Buenos Aires, Argentina — The Philippine Embassy in Buenos Aires and the Faculty of Philosophy, Letters, and Oriental Studies of the Jesuit-run Universidad del Salvador (USal) in Lavalle, Buenos Aires jointly organized a lecture entitled, “Argentina and the Philippines: A Study of Enduring Relations” on June 18, 2019 at the said faculty.
The lecture was conducted by Dr. Ezequiel Ramoneda, an Argentine professor specializing in Southeast Asia who is currently conducting a study on the historical connection between the Philippines and Argentina to be published later this year.
Dr. Ramoneda said, “My study showed that the relations between the Philippines and Argentina have been going on for more than 300 years manifested by the movement of people between the two former Spanish possessions and the role played by non-government entities such as the Catholic Church and the trading houses in sustaining continuous linkage through the centuries.
The professor detailed the long and surprising presence of Filipinos in Argentina. Two consecutive censuses conducted by Argentine authorities in the 19th century showed that a number of people identified themselves as from the Philippines.
Dr. Ramoneda said, “There were no formal state-to-state relations yet at that time, but there were extensive cultural and commercial linkages between the Philippines and Argentina.”
According to Dr. Ramoneda’s study, the first recorded Filipino in Argentina was the sculptor Esteban Sampzon, whose religious sculptures are seen in some of the big churches in the country. Samzon mostly likely arrived by way of Mexico via the Manila-Acapulco galleons. In the old colonial legal documents, Mr. Sampson was known as “Indio de la China” because of Asia was associated with China.
Argentina was part of the Viceroyalty of Peru, while the Philippine Islands formed part of the Viceroyalty of New Spain (present day Mexico). While the commercial connection between Manila and Acapulco (Mexico) has been widely disseminated, there existed another branch of the trade, albeit an illegal one, that connected Acapulco with Callao in Peru.
From there, goods from Asia were brought inland to Potosi (present day Bolivia) and Cordoba and Buenos Aires in Argentina.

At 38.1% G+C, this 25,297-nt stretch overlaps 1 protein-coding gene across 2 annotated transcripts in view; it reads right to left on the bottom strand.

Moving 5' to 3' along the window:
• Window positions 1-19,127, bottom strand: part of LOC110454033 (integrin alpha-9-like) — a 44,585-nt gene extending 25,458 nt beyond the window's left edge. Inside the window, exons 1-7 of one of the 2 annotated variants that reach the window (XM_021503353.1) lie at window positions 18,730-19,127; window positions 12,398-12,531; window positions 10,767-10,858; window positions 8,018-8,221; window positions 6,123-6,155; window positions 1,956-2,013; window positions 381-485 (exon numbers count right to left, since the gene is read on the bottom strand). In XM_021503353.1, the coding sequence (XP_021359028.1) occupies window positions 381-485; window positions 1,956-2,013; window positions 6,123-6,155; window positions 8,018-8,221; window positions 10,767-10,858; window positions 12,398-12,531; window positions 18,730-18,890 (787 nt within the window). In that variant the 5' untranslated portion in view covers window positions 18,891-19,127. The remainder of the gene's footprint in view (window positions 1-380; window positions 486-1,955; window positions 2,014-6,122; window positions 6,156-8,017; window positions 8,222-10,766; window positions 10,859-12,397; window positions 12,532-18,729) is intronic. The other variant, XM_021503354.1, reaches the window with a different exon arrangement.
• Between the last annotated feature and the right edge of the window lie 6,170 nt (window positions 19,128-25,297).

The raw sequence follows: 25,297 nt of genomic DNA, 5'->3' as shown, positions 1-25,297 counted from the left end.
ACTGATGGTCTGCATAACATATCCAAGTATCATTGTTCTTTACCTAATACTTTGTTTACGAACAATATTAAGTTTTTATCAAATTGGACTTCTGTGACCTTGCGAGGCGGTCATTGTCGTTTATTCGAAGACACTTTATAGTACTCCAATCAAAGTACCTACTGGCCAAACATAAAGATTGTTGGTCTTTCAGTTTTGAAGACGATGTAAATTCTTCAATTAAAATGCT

According to Dr. Ramoneda, the most renowned Filipino immigrant in Argentina during that time was Felix Pardo de Tavera, a contemporary of Dr. Jose Rizal during the Propaganda Movement. Mr. Pardo de Tavera became a distinguished sculptor in Argentina, whose bust of Argentine liberator General Jose de San Martin is displayed in Casa Rosada (the presidential palace). He later founded Buenos Aires’ Museo de Artes Decorativo.
The Argentine professor’s study also discovered surprising ties that bind the Argentine liberator General San Martin, to the Philippines. One of the liberator’s brothers, Juan Fermin Rafael de San Martin, was assigned to the Philippines as a young man, where he became a sergeant and later colonel of a regiment of the Luzon Hussars. Colonel Juan Fermin died in Manila in 1822, but left three sons whose descendants continue to live in the Philippines until today.
Another San Martin relative, Bernabe Escalada, arrived in the Philippines in 1807 to become the archivist of Real Hacienda de Filipinas, He became the colony’s minister treasurer in 1821, one of the colony’s most powerful positions. Mr. Escalada was General San Martin’s brother-in-law.
In 1950, then Argentine President Juan Peron donated a bust of General San Martin to the Philippines, in commemoration of the 100th anniversary death anniversary of the Argentine liberator, which is now prominently displayed in Bonifacio Drive in Intramuros, Manila.
The lecture was attended by members of the diplomatic corps, academicians, journalists, and members of the Filipino community in Argentina.